R.L. Stine’s 6 Tips for Overcoming Writer’s Block
There’s no surefire way of beating writer’s block, but there are multiple tactics and writing tips authors can use to clear the current mental hurdles they may experience during their own creative writing process. For instance, when you’re wrapped up in your writing, it can be hard to look at it objectively. Some writers will take a break and come back to it with fresh eyes, while others may use writing strategies like freewriting to release creative inhibitions and keep them from staring at a blank page. Even bad ideas can inspire good ideas, and as long as writers are getting words down, they’re not blocked from writing.
Bestselling author R.L. Stine claims to have never suffered from writer’s block—he can always sit down and write. If you’re struggling to keep yourself going, here are a few writing tips for anyone who can’t move forward with their own creative work:
- Create your characters beforehand. When you start getting into your story, you don’t want to get stuck figuring out your characters’ appearances or who they are. Start out with a complete list of your characters, what they look like, and what their basic personalities are to make a cheat sheet for yourself. This makes the process of writing easier, which can keep you from getting hung up on details that could derail your writing process and lead to frustration.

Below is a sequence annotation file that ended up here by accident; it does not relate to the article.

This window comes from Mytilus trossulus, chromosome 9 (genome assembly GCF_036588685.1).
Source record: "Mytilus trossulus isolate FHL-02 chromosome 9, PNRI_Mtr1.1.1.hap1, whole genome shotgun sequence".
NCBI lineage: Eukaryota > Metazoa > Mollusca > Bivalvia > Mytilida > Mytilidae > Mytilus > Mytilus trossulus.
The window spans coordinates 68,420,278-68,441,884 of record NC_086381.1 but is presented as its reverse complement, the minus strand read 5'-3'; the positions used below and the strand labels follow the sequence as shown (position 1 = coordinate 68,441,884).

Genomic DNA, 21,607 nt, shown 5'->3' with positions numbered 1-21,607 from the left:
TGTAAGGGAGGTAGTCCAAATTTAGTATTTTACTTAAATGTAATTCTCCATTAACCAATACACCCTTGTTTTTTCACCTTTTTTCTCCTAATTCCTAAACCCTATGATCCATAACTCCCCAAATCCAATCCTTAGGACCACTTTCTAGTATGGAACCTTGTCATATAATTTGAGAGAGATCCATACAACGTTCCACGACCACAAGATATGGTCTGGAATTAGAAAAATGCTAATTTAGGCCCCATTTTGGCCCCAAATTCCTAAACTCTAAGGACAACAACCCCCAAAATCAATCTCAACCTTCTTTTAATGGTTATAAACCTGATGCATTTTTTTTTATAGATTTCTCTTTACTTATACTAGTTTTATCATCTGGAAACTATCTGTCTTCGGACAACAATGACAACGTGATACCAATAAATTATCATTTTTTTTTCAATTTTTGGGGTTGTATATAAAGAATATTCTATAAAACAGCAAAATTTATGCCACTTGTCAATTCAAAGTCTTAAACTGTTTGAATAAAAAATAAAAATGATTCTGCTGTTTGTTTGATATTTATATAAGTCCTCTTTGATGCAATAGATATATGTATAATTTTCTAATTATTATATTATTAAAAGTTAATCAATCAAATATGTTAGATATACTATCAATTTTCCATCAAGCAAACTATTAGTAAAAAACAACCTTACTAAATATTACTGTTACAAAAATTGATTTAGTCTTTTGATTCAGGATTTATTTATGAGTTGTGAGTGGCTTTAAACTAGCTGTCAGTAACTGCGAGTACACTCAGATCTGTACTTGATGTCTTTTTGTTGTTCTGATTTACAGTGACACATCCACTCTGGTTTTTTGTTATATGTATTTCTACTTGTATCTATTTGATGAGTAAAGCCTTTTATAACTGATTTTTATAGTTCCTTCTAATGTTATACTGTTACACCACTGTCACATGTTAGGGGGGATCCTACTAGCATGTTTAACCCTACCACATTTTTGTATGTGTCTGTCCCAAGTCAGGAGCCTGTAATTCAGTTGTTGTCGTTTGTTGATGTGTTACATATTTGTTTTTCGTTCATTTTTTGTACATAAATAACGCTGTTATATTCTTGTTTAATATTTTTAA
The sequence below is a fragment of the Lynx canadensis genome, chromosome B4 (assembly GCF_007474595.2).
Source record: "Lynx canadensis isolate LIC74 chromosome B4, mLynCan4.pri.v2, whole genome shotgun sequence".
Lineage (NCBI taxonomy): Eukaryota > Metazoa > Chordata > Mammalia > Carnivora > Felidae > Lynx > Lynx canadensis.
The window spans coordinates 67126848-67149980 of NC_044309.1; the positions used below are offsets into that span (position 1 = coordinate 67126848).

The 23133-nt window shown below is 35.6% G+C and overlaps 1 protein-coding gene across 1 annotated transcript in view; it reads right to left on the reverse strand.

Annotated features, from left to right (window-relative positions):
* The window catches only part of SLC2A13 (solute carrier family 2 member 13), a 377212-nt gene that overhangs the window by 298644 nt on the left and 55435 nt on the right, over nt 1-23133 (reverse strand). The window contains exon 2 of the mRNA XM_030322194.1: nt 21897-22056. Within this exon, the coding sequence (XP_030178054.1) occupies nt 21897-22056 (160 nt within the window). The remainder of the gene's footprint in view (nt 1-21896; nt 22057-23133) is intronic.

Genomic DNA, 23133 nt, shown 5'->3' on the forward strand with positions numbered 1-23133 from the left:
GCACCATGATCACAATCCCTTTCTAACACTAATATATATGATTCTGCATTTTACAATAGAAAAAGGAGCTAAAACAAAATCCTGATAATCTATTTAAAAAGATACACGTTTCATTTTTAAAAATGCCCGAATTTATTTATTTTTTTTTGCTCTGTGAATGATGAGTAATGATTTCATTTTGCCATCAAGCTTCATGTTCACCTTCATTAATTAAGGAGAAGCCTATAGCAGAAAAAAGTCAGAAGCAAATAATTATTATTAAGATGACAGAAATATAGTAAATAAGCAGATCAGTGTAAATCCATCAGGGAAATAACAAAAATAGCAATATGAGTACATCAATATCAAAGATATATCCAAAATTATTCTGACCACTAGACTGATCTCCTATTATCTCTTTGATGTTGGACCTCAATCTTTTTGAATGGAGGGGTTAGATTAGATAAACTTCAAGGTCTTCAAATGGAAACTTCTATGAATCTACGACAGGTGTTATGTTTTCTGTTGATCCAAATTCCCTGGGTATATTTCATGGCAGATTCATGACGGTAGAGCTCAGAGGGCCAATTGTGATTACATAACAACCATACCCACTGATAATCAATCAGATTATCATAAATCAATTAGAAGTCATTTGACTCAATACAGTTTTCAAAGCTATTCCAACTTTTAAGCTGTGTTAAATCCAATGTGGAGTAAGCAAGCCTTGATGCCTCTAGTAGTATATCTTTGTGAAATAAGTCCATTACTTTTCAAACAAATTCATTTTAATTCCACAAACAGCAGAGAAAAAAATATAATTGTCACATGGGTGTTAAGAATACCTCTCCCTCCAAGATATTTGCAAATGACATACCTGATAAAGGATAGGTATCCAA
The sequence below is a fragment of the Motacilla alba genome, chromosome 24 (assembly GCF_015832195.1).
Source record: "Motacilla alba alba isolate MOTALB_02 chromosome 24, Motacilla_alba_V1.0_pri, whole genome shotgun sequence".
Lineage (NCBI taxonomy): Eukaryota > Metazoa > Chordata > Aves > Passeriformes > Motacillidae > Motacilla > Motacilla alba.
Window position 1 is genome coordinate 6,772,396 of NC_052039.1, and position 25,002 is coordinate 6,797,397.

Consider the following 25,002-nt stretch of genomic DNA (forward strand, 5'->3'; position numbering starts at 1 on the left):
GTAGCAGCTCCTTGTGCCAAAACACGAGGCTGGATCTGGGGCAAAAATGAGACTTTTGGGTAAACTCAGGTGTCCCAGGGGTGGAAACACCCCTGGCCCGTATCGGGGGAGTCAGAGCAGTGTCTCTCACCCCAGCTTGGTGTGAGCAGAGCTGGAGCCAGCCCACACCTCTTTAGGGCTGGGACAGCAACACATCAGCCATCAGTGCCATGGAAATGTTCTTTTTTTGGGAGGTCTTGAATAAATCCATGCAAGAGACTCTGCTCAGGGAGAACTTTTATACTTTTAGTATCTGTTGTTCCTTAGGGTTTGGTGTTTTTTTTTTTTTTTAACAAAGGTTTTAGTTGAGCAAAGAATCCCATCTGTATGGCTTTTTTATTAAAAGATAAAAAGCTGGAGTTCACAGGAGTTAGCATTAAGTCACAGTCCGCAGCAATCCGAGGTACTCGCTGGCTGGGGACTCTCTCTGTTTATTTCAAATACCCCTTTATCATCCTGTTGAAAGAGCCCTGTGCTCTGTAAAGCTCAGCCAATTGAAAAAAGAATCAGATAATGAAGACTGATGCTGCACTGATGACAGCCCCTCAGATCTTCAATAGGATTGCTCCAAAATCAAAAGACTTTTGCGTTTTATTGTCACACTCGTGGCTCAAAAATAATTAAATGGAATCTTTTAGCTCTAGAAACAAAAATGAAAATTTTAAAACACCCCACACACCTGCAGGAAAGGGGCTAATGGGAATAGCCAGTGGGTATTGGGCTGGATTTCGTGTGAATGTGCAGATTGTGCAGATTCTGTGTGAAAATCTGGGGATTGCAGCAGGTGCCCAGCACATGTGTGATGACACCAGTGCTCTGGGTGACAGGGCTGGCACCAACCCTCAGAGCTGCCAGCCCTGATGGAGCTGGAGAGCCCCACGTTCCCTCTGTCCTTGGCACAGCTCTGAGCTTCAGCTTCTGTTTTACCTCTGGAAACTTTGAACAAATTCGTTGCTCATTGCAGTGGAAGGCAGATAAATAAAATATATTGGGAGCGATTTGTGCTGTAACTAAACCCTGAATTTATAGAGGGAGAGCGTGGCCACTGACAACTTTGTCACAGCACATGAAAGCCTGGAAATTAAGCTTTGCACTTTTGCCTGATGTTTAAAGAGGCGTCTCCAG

- Outline. Planning ahead is important for writers who want to avoid writer’s block. When you write without a plan, you raise the risk of writing yourself into a corner and not knowing where to go next. Creating an outline gives you a roadmap to keep track of your storylines and general direction. The outline has the beginning, the middle, and the end—you know where you’re going to go—so if you have an outline, it’s hard to have writer’s block.
- Set writing goals. Set a daily writing goal and stick to it. Whether it’s meeting a word count or giving yourself a writing time limit, adhering to a writing schedule or writing routine will help you get into the habit of forcing yourself to always meet your goals. Once you’ve completed what you set out to do, stop—even if you’re in the middle of a chapter. This makes it that much easier to get right back into it the next day. You can’t have writer’s block if you’re already in the middle of a scene.
- Use writing exercises. Writing prompts can offer a little nudge to the creative process if you’re feeling stuck. Giving yourself a particular setup to follow, or stepping outside your comfort zone (like writing in a different genre or point of view) can inspire new story ideas of your own by expanding the range of your imagination and abilities.
- Write on. Once you start writing, keep at it. Even if it’s bad, you can always go back and fix it. Keeping yourself writing is how you stay writing, regardless of whether you have the right words yet. If you find yourself having trouble with one chapter, go on to the next chapter and write that one, then go back (which is easier to do if you have an outline). You don’t have to write in a linear sequence. Some writers prefer to write all the pieces out of order and arrange them later. Others like to start with the end and work their way backward. Whatever your style, as long as you keep moving forward, it’ll be harder for you to get stuck.
- Find your groove. R.L. Stine prefers to write in the quiet confines of his own office, without any noise or external distractions—but every writer is different. If you get more done while listening to music, do that. If you’re more productive at a coffee shop surrounded by people, then write there. Every writer has their own preferred atmosphere where they feel the most efficient, so write where you’re comfortable and your ideas can flow the most freely.
Want to Learn More About Writing?
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